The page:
The Works of the English Poets: With Prefaces, Biographical and Critical, Volume 14, Page 2

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Page 198 - Less than a god they thought there could not dwell Within the hollow of that shell, That spoke so sweetly, and so well. What passion cannot Music raise and quell?
Page 197 - From harmony, from heavenly harmony, This universal frame began : When Nature underneath a heap of jarring atoms lay, And could not heave her head, The tuneful voice was heard from high. Arise ye more than dead. Then cold and hot, and moist and dry, In order to their stations leap, And music's power obey. From harmony, from heavenly harmony, This universal frame began : From harmony to harmony Through all the compass of the notes it ran, The diapason closing full in man.
Page 211 - Thais led the way To light him to his prey, And like another Helen, fired another Troy! Thus, long ago, Ere heaving bellows learn'd to blow, While organs yet were mute; Timotheus to his breathing flute And sounding lyre, Could swell the soul to rage, or kindle soft desire.
Page 211 - And unburied remain Inglorious on the plain : Give the vengeance due To the valiant crew ! Behold how they toss their torches on high, How they point to the Persian abodes And glittering temples of their hostile gods.
Page 208 - Bacchus' blessings are a treasure, Drinking is the soldier's pleasure ; Rich the treasure, Sweet the pleasure ; Sweet is pleasure after pain. Soothed with the sound, the king grew vain ; Fought all his battles o'er again ; And thrice he routed all his foes, and thrice he slew the slain.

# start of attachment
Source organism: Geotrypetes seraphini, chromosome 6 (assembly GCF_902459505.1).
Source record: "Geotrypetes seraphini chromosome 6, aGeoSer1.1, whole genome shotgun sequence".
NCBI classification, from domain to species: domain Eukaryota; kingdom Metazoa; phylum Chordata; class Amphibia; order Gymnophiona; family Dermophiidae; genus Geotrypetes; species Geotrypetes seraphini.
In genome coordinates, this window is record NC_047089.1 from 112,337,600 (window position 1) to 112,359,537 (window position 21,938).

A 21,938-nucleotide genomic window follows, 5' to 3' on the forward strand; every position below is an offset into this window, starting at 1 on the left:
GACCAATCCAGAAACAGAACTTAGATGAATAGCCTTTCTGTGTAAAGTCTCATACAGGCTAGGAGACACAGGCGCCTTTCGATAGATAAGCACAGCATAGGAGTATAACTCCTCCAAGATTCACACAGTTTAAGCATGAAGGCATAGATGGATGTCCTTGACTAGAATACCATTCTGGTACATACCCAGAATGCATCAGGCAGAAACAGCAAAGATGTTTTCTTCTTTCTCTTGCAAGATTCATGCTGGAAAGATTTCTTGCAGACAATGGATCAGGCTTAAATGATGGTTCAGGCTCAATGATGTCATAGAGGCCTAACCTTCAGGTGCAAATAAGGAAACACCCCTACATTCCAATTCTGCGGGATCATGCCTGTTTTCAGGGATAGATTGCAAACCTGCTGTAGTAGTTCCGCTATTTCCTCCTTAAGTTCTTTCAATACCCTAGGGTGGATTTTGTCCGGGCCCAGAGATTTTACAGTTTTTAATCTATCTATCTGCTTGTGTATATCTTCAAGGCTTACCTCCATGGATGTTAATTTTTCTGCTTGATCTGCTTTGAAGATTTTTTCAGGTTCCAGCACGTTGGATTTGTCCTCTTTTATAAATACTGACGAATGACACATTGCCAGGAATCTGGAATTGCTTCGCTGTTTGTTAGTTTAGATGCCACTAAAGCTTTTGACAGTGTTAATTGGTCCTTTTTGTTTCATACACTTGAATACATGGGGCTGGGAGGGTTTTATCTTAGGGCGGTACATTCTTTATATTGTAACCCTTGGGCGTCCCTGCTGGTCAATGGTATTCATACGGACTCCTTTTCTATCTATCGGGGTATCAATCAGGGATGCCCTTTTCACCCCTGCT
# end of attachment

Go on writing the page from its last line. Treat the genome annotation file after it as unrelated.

Page 208 - Flushed with a purple grace He shows his honest face : Now give the hautboys breath; he comes, he comes! Bacchus, ever fair and young, Drinking joys did first ordain; Bacchus...
Page 11 - To take up half on trust, and half to try, Name it not faith, but bungling bigotry. Both knave and fool the merchant we may call, To pay great sums, and to compound the small ; For -who would break with Heaven, and would not break for all?
Page 157 - FAREWELL, too little, and too lately known, Whom I began to think and call my own: For sure our souls were near allied, and thine Cast in the same poetic mould with mine.
Page 212 - At last divine Cecilia came, Inventress of the vocal frame ; The sweet enthusiast, from her sacred store, Enlarged the former narrow bounds, And added length to solemn sounds, With nature's mother-wit, and arts unknown before. Let old Timotheus yield the prize, Or both divide the crown ; He raised a mortal to the skies ; She drew an angel down.
Page 108 - Near these a Nursery erects its head. Where queens are form'd, and future heroes bred ; Where unfledg'd actors learn to laugh and cry, Where infant punks their tender voices try, And little Maximins the gods defy.

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